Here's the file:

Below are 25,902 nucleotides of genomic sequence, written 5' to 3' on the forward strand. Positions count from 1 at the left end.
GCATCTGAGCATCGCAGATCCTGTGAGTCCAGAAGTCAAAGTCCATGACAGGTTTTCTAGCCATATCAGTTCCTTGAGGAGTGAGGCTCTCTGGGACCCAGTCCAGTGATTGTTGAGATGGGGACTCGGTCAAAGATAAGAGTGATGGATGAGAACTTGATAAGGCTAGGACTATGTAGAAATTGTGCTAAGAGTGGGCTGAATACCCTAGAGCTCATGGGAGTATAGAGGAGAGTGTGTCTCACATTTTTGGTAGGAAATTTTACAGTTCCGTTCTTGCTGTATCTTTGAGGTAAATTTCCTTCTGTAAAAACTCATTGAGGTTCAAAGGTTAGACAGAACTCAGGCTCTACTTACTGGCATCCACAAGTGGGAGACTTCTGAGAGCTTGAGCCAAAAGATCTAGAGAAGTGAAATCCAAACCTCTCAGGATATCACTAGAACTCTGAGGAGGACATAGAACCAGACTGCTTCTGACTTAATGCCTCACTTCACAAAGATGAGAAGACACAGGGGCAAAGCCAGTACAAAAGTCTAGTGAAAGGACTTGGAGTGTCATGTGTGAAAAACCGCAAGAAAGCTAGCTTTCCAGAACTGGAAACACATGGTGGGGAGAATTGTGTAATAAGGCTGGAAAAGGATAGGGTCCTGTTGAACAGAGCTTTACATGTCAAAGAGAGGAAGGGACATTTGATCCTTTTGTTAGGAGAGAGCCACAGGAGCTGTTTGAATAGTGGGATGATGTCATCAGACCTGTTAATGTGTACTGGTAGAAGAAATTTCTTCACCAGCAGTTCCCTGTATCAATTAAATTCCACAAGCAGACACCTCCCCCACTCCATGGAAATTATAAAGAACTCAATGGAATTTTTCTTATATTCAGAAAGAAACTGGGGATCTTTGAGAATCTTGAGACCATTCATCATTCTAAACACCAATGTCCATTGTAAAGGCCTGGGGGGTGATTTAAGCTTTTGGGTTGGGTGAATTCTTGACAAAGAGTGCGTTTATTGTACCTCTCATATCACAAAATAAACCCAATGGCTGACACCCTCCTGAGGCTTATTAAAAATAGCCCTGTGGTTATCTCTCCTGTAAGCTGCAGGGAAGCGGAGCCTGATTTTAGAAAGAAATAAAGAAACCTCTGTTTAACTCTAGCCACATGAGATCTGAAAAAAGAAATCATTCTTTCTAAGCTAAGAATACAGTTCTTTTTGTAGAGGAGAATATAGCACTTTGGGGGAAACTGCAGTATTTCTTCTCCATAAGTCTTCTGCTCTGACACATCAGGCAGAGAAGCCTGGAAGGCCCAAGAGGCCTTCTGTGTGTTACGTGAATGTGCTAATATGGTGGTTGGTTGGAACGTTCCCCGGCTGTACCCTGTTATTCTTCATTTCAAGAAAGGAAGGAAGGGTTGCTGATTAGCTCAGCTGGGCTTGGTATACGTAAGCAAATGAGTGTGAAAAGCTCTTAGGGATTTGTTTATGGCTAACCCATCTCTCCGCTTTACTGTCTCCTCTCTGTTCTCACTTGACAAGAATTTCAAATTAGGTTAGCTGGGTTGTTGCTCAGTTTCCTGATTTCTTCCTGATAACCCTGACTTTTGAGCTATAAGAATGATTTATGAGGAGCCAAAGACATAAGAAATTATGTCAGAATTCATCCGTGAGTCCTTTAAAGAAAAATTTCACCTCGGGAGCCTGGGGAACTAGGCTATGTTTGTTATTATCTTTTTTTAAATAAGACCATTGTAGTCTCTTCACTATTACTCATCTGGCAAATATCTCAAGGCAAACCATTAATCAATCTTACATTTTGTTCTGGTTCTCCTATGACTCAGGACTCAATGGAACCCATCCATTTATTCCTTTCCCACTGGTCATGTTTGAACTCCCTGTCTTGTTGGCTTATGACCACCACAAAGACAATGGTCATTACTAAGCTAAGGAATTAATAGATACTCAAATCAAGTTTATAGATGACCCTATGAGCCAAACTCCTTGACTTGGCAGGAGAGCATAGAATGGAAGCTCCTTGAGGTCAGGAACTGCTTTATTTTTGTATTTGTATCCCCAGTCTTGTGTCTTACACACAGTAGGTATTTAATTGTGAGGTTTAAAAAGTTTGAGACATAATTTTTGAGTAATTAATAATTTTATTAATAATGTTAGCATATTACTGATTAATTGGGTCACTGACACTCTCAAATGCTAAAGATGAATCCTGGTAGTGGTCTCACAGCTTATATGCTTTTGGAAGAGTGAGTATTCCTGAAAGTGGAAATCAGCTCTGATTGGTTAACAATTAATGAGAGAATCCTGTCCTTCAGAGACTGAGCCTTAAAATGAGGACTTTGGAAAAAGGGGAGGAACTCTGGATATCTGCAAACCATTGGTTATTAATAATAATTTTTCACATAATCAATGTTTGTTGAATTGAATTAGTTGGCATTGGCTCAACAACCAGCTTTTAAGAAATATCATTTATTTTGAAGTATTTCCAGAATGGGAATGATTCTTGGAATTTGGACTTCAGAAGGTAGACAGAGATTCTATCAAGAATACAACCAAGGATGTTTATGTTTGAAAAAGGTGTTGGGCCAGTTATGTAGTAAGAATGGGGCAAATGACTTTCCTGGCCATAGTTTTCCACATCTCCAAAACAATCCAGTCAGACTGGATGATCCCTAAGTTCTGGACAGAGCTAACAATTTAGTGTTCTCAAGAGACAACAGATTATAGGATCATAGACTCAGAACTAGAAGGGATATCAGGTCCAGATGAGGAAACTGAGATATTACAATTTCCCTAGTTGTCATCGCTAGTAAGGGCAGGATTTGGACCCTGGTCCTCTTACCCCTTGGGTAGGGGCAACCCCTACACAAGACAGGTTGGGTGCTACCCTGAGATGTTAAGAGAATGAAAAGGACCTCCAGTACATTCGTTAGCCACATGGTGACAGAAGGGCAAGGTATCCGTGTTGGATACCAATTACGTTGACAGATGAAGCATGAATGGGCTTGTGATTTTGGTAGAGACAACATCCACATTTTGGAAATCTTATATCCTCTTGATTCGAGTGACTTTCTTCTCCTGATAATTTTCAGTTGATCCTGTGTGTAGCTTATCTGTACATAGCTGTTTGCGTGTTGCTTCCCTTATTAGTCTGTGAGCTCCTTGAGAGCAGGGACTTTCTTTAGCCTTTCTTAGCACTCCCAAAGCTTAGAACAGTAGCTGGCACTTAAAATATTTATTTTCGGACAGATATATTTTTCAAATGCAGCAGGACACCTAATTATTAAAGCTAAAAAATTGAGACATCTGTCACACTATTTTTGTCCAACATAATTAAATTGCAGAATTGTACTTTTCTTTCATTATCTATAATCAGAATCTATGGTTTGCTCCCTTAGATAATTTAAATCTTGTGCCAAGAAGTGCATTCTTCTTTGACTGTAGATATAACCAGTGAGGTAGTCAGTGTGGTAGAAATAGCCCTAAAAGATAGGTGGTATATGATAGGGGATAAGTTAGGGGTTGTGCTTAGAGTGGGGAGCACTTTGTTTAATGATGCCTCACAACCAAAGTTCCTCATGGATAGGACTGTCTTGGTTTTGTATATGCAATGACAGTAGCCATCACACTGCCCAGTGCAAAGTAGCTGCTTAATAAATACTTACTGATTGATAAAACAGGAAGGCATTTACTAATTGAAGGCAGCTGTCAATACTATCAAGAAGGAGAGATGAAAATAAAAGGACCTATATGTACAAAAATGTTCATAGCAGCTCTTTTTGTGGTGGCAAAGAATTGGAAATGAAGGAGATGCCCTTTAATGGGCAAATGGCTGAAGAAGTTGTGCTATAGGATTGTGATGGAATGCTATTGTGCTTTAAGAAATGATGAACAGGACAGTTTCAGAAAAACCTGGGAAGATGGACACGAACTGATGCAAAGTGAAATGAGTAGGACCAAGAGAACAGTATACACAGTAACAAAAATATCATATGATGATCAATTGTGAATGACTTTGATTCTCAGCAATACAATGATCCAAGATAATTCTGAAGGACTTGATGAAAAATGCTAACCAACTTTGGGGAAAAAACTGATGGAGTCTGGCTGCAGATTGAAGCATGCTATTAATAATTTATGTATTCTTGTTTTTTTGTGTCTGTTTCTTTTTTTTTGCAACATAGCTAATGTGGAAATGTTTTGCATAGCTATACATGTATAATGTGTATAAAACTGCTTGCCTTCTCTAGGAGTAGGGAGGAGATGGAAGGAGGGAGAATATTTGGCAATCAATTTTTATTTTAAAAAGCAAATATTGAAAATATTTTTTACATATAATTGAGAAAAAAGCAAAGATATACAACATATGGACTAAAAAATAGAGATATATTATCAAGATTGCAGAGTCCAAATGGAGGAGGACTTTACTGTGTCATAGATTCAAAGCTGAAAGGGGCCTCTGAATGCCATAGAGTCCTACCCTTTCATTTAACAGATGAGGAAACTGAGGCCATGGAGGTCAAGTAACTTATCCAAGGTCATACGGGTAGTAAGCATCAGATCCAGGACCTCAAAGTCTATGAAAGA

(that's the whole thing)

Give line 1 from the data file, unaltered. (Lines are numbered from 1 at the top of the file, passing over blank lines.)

Below are 25,902 nucleotides of genomic sequence, written 5' to 3' on the forward strand. Positions count from 1 at the left end.